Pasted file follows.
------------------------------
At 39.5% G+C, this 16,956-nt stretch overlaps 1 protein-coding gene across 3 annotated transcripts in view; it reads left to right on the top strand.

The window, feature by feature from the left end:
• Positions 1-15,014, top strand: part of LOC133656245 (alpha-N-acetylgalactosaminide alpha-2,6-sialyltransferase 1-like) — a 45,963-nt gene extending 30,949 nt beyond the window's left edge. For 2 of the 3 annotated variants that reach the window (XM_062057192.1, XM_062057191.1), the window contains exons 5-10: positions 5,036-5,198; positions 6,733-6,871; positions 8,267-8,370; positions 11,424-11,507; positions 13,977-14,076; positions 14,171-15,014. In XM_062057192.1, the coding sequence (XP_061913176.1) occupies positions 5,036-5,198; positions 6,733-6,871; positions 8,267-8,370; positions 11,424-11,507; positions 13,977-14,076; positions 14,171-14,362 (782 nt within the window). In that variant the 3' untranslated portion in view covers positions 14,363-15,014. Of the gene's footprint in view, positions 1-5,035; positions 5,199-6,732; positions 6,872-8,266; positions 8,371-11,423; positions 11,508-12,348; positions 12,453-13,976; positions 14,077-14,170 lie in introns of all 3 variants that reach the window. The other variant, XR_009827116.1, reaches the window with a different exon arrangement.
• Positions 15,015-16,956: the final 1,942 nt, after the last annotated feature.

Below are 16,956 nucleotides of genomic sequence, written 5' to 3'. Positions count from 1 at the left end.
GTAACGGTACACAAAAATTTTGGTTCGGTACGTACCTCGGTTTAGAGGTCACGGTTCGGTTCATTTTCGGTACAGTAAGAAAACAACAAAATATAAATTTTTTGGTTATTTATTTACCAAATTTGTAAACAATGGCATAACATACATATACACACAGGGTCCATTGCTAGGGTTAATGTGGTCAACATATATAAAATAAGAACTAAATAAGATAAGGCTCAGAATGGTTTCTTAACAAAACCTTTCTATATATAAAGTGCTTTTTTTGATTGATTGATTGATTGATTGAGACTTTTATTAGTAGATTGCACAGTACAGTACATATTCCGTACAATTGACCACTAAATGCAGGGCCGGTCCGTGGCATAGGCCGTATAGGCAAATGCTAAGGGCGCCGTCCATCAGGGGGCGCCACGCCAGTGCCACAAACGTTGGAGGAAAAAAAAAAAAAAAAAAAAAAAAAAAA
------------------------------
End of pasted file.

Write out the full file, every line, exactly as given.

At 39.5% G+C, this 16,956-nt stretch overlaps 1 protein-coding gene across 3 annotated transcripts in view; it reads left to right on the top strand.

The window, feature by feature from the left end:
• Positions 1-15,014, top strand: part of LOC133656245 (alpha-N-acetylgalactosaminide alpha-2,6-sialyltransferase 1-like) — a 45,963-nt gene extending 30,949 nt beyond the window's left edge. For 2 of the 3 annotated variants that reach the window (XM_062057192.1, XM_062057191.1), the window contains exons 5-10: positions 5,036-5,198; positions 6,733-6,871; positions 8,267-8,370; positions 11,424-11,507; positions 13,977-14,076; positions 14,171-15,014. In XM_062057192.1, the coding sequence (XP_061913176.1) occupies positions 5,036-5,198; positions 6,733-6,871; positions 8,267-8,370; positions 11,424-11,507; positions 13,977-14,076; positions 14,171-14,362 (782 nt within the window). In that variant the 3' untranslated portion in view covers positions 14,363-15,014. Of the gene's footprint in view, positions 1-5,035; positions 5,199-6,732; positions 6,872-8,266; positions 8,371-11,423; positions 11,508-12,348; positions 12,453-13,976; positions 14,077-14,170 lie in introns of all 3 variants that reach the window. The other variant, XR_009827116.1, reaches the window with a different exon arrangement.
• Positions 15,015-16,956: the final 1,942 nt, after the last annotated feature.

Below are 16,956 nucleotides of genomic sequence, written 5' to 3'. Positions count from 1 at the left end.
GTAACGGTACACAAAAATTTTGGTTCGGTACGTACCTCGGTTTAGAGGTCACGGTTCGGTTCATTTTCGGTACAGTAAGAAAACAACAAAATATAAATTTTTTGGTTATTTATTTACCAAATTTGTAAACAATGGCATAACATACATATACACACAGGGTCCATTGCTAGGGTTAATGTGGTCAACATATATAAAATAAGAACTAAATAAGATAAGGCTCAGAATGGTTTCTTAACAAAACCTTTCTATATATAAAGTGCTTTTTTTGATTGATTGATTGATTGATTGAGACTTTTATTAGTAGATTGCACAGTACAGTACATATTCCGTACAATTGACCACTAAATGCAGGGCCGGTCCGTGGCATAGGCCGTATAGGCAAATGCTAAGGGCGCCGTCCATCAGGGGGCGCCACGCCAGTGCCACAAACGTTGGAGGAAAAAAAAAAAAAAAAAAAAAAAAAAAA